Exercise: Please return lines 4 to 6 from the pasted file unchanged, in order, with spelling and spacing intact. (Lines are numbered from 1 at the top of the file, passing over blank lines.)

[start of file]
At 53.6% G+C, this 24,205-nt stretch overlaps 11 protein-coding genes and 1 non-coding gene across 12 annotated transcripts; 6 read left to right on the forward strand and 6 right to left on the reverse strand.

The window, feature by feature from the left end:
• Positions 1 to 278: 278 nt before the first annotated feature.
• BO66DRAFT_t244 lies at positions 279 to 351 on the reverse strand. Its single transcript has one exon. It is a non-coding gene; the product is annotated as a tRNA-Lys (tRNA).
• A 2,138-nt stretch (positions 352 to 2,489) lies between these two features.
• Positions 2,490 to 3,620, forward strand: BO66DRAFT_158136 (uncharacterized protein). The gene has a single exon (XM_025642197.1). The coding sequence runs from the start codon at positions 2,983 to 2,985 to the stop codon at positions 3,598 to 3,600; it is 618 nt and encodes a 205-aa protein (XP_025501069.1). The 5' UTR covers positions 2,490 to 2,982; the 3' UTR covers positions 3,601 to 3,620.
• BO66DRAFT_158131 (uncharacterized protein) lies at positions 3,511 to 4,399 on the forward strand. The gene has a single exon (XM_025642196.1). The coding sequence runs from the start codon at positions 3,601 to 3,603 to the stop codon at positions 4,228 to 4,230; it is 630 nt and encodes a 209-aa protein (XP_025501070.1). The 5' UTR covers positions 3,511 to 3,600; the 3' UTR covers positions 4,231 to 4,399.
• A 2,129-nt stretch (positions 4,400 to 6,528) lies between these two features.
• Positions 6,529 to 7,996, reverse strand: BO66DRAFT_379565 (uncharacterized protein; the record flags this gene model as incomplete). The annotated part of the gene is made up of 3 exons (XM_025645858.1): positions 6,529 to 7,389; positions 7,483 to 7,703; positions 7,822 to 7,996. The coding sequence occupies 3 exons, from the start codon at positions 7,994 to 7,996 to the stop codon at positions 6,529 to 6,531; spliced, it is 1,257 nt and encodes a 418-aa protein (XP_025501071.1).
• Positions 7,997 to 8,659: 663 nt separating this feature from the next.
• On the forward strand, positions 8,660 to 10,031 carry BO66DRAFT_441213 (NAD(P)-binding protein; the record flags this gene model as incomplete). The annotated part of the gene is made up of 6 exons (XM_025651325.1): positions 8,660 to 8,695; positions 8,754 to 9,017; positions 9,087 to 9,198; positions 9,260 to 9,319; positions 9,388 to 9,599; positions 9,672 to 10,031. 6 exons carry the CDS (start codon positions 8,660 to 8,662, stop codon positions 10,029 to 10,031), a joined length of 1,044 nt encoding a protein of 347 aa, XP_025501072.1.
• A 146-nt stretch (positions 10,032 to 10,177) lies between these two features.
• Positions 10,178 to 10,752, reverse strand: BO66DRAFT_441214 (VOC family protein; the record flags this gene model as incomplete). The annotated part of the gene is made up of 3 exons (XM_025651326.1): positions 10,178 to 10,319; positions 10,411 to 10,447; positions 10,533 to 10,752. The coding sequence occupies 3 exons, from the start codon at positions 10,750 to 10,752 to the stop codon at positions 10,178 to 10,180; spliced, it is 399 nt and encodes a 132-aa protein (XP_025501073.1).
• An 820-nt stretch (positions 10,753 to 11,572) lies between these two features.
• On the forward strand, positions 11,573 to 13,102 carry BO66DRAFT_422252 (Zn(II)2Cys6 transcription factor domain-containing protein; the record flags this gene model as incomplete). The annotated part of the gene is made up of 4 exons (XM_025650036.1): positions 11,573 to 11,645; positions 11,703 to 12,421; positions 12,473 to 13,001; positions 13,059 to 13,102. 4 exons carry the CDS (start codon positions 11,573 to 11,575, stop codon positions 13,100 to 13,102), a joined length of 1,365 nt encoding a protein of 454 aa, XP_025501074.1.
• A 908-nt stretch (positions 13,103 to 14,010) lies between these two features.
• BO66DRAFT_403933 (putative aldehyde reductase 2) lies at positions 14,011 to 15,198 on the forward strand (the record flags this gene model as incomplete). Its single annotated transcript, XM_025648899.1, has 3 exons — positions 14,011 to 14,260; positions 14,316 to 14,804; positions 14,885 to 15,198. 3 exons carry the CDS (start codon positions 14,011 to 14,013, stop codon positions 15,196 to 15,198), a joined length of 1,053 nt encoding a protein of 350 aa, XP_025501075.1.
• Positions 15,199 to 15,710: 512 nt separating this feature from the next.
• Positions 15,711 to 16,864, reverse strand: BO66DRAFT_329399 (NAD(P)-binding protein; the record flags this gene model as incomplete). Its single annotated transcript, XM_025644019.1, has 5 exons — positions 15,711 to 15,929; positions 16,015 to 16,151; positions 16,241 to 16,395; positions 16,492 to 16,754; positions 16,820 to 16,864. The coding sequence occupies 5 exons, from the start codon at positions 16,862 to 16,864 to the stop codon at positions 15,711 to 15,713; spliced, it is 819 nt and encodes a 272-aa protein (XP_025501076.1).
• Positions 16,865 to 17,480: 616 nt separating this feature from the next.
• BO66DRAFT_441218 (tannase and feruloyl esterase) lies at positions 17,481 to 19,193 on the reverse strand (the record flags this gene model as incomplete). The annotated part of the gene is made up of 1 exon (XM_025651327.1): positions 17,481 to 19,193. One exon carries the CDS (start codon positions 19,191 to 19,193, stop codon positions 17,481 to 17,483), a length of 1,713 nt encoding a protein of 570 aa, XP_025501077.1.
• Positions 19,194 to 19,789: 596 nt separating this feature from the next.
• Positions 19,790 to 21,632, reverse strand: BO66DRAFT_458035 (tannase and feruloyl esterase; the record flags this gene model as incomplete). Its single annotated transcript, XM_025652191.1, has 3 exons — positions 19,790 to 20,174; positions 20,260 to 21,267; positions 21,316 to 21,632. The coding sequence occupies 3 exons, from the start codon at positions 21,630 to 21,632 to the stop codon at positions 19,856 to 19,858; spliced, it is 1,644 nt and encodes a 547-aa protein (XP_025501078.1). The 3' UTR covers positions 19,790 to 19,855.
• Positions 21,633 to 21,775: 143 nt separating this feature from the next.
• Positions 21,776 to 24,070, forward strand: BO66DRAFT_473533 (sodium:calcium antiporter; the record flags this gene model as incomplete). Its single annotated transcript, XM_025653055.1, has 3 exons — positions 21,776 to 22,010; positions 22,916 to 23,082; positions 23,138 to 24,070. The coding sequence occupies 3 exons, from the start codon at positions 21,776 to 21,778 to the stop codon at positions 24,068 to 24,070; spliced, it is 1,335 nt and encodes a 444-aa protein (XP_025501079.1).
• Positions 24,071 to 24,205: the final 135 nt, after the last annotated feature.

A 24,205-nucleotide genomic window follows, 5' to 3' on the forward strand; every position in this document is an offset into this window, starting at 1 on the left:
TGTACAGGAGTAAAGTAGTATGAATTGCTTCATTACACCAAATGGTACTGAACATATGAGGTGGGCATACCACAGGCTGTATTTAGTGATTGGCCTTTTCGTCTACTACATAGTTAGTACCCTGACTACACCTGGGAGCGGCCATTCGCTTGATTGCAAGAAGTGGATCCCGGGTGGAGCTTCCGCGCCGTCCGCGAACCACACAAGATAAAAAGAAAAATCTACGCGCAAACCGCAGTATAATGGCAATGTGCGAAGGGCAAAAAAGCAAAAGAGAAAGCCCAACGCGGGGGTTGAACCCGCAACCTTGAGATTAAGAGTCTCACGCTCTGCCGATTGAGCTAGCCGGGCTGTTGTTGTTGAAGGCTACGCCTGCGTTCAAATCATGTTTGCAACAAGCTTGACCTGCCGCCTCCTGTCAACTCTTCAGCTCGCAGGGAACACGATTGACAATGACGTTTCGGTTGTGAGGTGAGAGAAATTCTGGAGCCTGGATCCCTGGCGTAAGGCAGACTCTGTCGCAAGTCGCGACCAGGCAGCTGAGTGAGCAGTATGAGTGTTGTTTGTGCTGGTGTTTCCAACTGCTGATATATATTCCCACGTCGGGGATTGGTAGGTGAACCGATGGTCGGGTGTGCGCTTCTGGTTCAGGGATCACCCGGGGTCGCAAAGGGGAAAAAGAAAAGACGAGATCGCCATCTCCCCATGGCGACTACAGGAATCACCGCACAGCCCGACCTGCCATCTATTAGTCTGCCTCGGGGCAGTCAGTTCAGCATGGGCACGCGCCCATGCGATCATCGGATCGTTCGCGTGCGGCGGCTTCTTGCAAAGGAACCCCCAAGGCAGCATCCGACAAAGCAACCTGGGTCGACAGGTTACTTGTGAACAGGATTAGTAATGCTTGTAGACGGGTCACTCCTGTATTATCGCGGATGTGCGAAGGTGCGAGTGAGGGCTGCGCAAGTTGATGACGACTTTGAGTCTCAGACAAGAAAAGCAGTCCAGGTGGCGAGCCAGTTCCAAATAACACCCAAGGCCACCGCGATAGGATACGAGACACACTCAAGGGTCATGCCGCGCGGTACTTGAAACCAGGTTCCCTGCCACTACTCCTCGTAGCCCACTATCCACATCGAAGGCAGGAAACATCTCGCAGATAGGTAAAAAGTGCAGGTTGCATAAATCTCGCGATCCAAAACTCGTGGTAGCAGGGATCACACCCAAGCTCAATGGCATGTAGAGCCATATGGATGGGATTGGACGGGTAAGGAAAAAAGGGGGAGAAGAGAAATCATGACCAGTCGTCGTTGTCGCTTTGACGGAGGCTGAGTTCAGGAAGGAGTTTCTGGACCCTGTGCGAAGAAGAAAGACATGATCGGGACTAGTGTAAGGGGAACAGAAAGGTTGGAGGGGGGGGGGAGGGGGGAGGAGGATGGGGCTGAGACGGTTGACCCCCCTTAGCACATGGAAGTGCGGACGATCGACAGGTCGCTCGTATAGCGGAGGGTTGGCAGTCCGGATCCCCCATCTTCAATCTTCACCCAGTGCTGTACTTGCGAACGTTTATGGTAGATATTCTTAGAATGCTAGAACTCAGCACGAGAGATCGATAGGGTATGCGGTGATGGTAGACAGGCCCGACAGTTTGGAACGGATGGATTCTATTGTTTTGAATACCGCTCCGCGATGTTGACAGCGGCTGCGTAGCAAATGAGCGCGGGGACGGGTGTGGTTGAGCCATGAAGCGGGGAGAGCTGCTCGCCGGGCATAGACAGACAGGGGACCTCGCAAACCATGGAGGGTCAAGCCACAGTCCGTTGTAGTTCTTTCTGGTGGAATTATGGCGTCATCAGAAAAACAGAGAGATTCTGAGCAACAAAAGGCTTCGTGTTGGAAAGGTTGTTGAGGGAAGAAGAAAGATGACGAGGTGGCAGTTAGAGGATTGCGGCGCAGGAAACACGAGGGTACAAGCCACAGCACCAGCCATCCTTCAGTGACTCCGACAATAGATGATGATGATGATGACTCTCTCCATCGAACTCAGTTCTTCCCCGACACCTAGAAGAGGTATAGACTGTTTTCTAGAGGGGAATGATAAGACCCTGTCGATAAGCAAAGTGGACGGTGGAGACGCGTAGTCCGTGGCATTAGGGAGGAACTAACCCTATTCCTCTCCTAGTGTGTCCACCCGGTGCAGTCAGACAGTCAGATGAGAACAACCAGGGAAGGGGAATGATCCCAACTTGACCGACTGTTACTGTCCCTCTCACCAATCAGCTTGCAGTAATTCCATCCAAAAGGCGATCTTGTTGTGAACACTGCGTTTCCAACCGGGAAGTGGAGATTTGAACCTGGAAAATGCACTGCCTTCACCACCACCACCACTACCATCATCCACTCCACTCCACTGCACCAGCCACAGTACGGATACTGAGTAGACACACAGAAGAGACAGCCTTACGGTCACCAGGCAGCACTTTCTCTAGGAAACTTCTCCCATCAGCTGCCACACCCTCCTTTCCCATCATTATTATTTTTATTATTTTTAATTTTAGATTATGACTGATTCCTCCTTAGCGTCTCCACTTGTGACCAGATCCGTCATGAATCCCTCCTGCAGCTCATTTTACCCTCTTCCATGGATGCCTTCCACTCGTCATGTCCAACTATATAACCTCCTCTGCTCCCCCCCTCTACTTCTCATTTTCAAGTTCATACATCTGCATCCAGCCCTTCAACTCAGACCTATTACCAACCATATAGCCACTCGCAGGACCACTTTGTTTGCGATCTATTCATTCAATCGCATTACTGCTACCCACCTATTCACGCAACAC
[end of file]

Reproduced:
• BO66DRAFT_t244 lies at positions 279 to 351 on the reverse strand. Its single transcript has one exon. It is a non-coding gene; the product is annotated as a tRNA-Lys (tRNA).
• A 2,138-nt stretch (positions 352 to 2,489) lies between these two features.
• Positions 2,490 to 3,620, forward strand: BO66DRAFT_158136 (uncharacterized protein). The gene has a single exon (XM_025642197.1). The coding sequence runs from the start codon at positions 2,983 to 2,985 to the stop codon at positions 3,598 to 3,600; it is 618 nt and encodes a 205-aa protein (XP_025501069.1). The 5' UTR covers positions 2,490 to 2,982; the 3' UTR covers positions 3,601 to 3,620.